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USA 2015
Directed by
Sebastian Silva
101 minutes
Rated MA

Reviewed by
Bernard Hemingway
2 stars

Nasty Baby

Synopsis: The story of a single New Yorker, Polly (Kristen Wiig), trying to conceive a child from the sperm of, firstly, her gay friend Freddy (Silva), then his boyfriend, Mo (Tunde Adebimpe).

There is really only one word needed to describe writer-director Sebastián Silva’s film and that is “unfortunate”.  To explain why I say this I need to reference the plot so if you don’t want to know what happens in the film don’t read any further.

Polly works in a medical clinic and wears a white coat but it is not clear what she does there. Her friend Freddy is an installation artist making a video in which he, and then Polly and Mo, act out being a baby.  Of the artistic point of this we are not told. Unfortunately the gallery owner where Freddy planned to exhibit his piece is less than impressed which is entirely understandable as the results look like they are suffering from cerebral palsy. Freddy is badly miffed as a result and outside his remarkably charming Brooklyn brownstone building decks a crazy black guy (Reg E.Cathey) who has been bugging him constantly. Feeling repentant, he takes him up to his apartment to recover but when the black guy attacks him with a knife, he slashes the latter’s neck. Then Polly and Mo come home and Freddy and Mo finish off the black guy by suffocating him. They then dispose of the body with the help of a kindly neighbour (Mark Margolis) while Polly cleans up the mess.  The next day they reappear like the Scarecrow, the Cowardly Lion and the Tin Man and head off down the street.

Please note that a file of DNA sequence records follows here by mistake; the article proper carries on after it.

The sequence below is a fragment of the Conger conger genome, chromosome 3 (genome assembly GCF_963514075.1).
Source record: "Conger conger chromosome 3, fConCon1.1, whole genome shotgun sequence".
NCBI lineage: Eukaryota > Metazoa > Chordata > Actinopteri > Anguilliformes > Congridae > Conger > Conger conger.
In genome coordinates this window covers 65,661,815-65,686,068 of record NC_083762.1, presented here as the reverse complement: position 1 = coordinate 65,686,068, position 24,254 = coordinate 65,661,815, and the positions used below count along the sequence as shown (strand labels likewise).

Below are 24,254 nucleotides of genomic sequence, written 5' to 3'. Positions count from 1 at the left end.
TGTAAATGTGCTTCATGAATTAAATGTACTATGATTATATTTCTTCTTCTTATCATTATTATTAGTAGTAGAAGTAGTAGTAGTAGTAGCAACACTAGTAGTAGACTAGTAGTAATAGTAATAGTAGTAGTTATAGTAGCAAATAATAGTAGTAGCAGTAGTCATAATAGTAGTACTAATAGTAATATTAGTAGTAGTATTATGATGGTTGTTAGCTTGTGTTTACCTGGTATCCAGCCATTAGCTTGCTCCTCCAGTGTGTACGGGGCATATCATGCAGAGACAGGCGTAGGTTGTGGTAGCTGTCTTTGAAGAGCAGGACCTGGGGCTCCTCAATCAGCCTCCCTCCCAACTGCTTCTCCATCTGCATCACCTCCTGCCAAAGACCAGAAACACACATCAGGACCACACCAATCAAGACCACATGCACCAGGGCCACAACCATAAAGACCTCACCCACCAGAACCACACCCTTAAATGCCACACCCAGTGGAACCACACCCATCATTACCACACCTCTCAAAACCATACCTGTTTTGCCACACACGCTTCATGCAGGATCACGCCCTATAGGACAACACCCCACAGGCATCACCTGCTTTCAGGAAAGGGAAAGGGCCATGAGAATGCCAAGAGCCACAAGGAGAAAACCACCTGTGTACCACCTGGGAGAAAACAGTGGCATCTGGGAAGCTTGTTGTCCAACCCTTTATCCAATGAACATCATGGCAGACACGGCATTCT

If the first two thirds of the film, with its gratuitous hand-held camera work and improvisatory type dialogue appears from the outset to be a familiar if-that's-your-sort-of-thing, self-satisfied indie-style portrait of contemporary metrosexual New York life for single 30-somethings, albeit with a seemingly very superficial take on the whole non-normative parenting thing, the final act is borderline ridiculous and seems to have been added from a very different film. Whatever these people think they are doing in bringing a baby into the world (it is very unclear who the baby is for, Polly or Freddy) they certainly aren’t killers (not least because they would be prime suspects and Blind Freddy, let alone a reasonably competent forensics team, would nail them in a heartbeat.

What Wiig is doing in this is a mystery but she adds a bit of appeal to what is otherwise an-ill-judged affair.  Adebimpe is a watchable presence but the geeky Silva is particularly annoying.  It may be his story but he would have been advised get someone with the ability to carry the central role so that he could concentrate on bringing off the potentially sound story, which he does not.




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